And.. like Hikari says, if you have spent a lot of time with a kit and it's just not for you then accept that and sell it off. Sometimes it can be really good gear but just not do it for you personally, just not have the feel or the intuitiveness for you and if it feels lackluster in your hands it won't make you want to use it. Some cameras are really nice-- for other people

    All in all try not to let it get you down. I've been in a slump for a while now. Worse comes to worse use the down time to do things in the house or with friends or explore other hobbies. Then.. you can photograph your home improvements or your friends or your hobbies later! :D
    • Like Like x 3
  7. If you haven't ever enjoyed the Fuji, then maybe it is time to let it go. If you have enjoyed it in the past, then I am with the others, don't sell yet. The enthusiasm for photography will come back... and when it does, thats the time to make the decision... not now...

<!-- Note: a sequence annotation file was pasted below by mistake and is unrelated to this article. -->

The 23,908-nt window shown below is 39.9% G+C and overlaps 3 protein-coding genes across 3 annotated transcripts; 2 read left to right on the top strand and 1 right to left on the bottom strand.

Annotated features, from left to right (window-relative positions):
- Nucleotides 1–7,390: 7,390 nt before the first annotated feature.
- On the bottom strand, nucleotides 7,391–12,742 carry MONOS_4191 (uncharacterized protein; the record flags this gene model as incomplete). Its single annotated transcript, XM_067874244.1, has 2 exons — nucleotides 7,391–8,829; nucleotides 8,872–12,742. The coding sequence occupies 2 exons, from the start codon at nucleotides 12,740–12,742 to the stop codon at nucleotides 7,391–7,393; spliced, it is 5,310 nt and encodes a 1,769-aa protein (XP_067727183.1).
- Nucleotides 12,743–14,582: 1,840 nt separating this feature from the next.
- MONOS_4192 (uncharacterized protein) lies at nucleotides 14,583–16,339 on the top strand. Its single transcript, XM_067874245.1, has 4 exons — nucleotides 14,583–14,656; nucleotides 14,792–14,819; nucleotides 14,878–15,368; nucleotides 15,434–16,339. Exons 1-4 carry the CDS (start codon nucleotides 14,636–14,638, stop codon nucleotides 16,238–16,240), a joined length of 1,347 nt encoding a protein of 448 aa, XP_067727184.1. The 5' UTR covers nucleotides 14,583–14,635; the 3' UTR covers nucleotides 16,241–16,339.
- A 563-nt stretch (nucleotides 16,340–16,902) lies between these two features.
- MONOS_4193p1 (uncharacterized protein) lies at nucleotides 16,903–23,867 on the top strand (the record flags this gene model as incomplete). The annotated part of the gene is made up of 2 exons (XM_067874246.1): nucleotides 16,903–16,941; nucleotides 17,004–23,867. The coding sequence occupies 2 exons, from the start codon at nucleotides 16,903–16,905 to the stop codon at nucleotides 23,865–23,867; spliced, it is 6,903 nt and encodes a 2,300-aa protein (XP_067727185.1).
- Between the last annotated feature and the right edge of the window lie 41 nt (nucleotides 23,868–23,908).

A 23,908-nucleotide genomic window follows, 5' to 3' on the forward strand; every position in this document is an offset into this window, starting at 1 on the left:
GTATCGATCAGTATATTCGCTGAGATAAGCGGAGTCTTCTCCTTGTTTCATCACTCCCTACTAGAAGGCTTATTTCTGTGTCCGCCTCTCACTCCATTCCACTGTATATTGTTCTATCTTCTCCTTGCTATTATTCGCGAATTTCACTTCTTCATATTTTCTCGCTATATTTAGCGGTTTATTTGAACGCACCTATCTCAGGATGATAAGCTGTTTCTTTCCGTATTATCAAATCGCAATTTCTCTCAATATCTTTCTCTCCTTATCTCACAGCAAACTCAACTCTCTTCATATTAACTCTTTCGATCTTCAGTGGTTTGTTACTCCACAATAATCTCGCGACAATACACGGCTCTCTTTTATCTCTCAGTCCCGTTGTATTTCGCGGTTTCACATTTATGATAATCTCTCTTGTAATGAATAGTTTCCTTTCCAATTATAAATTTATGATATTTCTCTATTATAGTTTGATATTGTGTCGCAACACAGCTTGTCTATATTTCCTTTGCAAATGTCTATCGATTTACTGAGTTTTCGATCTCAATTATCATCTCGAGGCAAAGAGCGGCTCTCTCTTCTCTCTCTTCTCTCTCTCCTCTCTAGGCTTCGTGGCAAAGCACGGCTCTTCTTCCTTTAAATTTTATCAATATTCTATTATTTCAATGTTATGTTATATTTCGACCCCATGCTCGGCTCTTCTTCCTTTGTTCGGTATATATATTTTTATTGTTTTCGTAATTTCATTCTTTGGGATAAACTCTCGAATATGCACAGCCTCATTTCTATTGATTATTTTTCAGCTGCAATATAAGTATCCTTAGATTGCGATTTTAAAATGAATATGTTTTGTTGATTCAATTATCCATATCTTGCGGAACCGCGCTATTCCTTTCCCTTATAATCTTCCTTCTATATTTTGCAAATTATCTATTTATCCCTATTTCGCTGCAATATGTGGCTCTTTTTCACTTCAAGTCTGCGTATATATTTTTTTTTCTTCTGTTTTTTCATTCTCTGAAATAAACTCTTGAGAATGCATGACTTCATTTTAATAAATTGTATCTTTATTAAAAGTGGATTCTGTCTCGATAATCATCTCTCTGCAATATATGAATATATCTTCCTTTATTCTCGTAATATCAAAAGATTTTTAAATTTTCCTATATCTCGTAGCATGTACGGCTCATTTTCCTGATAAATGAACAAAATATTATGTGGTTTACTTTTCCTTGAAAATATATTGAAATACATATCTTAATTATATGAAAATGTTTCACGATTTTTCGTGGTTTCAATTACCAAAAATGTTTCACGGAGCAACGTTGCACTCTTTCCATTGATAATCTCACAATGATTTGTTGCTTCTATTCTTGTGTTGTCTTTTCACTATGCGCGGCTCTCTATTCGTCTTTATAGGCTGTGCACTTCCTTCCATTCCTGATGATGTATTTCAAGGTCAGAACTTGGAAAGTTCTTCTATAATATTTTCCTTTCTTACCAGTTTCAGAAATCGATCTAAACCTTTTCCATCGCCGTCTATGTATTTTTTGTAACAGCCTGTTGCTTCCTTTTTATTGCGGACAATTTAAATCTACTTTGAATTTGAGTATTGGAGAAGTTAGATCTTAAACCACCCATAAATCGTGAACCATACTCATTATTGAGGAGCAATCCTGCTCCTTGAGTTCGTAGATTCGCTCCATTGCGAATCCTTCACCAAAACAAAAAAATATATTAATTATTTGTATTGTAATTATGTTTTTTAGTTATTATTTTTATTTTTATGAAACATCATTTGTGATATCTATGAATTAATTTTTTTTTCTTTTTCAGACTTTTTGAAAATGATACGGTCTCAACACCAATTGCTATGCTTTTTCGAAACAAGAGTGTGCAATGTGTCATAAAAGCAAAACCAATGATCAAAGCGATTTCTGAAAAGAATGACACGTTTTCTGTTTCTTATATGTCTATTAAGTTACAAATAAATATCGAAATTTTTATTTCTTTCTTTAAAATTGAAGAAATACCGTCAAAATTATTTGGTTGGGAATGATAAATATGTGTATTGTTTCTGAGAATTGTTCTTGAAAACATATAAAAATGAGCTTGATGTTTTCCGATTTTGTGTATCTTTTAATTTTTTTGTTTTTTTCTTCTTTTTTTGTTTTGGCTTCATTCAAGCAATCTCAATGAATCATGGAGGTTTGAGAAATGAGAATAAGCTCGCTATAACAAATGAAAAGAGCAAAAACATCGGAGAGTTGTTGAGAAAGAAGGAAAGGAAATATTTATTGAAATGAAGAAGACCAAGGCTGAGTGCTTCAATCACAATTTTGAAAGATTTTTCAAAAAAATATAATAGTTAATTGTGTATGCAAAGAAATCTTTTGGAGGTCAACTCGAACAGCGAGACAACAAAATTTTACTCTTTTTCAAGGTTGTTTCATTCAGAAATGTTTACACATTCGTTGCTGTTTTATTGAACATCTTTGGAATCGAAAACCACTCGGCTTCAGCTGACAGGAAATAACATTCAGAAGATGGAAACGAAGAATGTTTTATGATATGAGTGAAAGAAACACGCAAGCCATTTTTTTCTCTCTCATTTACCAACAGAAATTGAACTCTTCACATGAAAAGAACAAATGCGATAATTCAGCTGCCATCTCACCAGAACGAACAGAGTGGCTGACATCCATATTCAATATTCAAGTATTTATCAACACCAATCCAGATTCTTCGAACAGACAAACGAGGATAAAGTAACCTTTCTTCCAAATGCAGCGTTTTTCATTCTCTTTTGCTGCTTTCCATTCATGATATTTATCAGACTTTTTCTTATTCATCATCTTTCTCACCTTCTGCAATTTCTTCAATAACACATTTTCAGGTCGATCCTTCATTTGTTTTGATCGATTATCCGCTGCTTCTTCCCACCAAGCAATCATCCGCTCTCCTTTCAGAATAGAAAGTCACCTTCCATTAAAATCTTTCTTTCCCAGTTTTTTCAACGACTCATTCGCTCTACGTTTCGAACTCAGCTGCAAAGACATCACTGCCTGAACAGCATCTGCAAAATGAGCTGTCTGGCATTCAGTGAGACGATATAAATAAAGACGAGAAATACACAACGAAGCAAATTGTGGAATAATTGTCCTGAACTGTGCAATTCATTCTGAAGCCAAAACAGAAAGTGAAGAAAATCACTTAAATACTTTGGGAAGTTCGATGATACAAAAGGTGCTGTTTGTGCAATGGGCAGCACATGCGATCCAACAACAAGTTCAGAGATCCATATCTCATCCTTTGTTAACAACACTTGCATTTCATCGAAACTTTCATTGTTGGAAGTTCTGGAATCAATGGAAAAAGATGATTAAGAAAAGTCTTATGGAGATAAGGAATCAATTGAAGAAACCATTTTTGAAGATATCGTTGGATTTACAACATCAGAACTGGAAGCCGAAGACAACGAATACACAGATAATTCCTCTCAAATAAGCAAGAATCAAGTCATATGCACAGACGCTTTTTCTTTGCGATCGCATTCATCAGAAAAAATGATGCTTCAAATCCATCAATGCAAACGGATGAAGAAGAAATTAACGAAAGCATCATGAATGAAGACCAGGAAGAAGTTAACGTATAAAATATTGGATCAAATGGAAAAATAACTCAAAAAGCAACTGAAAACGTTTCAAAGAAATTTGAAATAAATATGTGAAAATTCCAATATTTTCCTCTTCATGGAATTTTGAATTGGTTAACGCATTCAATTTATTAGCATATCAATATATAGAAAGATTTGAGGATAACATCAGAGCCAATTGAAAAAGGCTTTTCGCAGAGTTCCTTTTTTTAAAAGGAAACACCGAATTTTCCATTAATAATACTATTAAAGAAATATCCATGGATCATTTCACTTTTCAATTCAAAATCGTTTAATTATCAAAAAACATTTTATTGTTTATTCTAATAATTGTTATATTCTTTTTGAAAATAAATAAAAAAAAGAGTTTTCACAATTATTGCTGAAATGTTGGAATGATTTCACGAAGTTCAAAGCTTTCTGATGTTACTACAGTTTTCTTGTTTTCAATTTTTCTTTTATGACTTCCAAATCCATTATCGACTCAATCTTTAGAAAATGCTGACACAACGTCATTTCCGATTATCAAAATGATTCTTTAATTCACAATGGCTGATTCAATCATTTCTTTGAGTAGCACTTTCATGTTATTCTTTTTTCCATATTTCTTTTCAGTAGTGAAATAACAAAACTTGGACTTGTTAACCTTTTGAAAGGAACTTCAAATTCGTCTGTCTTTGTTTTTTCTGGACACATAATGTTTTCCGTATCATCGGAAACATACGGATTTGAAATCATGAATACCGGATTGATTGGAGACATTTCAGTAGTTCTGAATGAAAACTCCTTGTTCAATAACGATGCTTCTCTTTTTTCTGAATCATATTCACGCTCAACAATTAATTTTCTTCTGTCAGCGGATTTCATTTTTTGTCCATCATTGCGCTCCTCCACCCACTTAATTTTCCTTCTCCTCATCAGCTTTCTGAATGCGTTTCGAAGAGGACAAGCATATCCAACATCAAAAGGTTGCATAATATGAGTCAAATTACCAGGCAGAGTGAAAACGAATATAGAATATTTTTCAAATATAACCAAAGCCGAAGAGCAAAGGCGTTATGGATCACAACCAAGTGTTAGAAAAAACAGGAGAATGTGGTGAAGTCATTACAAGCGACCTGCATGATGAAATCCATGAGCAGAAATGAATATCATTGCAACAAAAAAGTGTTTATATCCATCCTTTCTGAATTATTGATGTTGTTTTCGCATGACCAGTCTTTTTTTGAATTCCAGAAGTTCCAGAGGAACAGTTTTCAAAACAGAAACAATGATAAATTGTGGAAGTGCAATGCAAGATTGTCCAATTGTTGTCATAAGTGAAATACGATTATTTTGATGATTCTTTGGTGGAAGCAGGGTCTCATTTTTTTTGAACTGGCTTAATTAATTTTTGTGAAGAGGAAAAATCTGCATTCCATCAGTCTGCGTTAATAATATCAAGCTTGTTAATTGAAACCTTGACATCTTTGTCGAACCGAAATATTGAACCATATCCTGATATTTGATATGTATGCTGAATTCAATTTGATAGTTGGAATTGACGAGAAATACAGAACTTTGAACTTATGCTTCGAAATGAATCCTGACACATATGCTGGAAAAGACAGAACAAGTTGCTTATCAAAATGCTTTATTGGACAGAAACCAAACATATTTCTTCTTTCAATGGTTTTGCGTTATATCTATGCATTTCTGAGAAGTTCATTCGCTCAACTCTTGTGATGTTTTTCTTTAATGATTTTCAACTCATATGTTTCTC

• Like Like x 1
  8. Gary

    Gary All-Pro

    Aug 19, 2012
    Southern California
    Gary Ayala
    Firstly, there is nothing wrong with dumping all your equipment or even a portion of your equipment. It's your call. All of us have seen your photography and (speaking for everybody), we think you have a good eye and real talent. As for the Fuji, it doesn't really matter what you shoot with, all that matters is that you shoot.

    You're in what we call over here "a slump" ... as in a hitter's slump (baseball), a writer's slump and in your case a photog slump. The quickest way to get out of a slump is to power your way through. In baseball, you gotta swing away, as a writer you keyboard, even if it's crap you keyboard everyday and for photogs you shoot.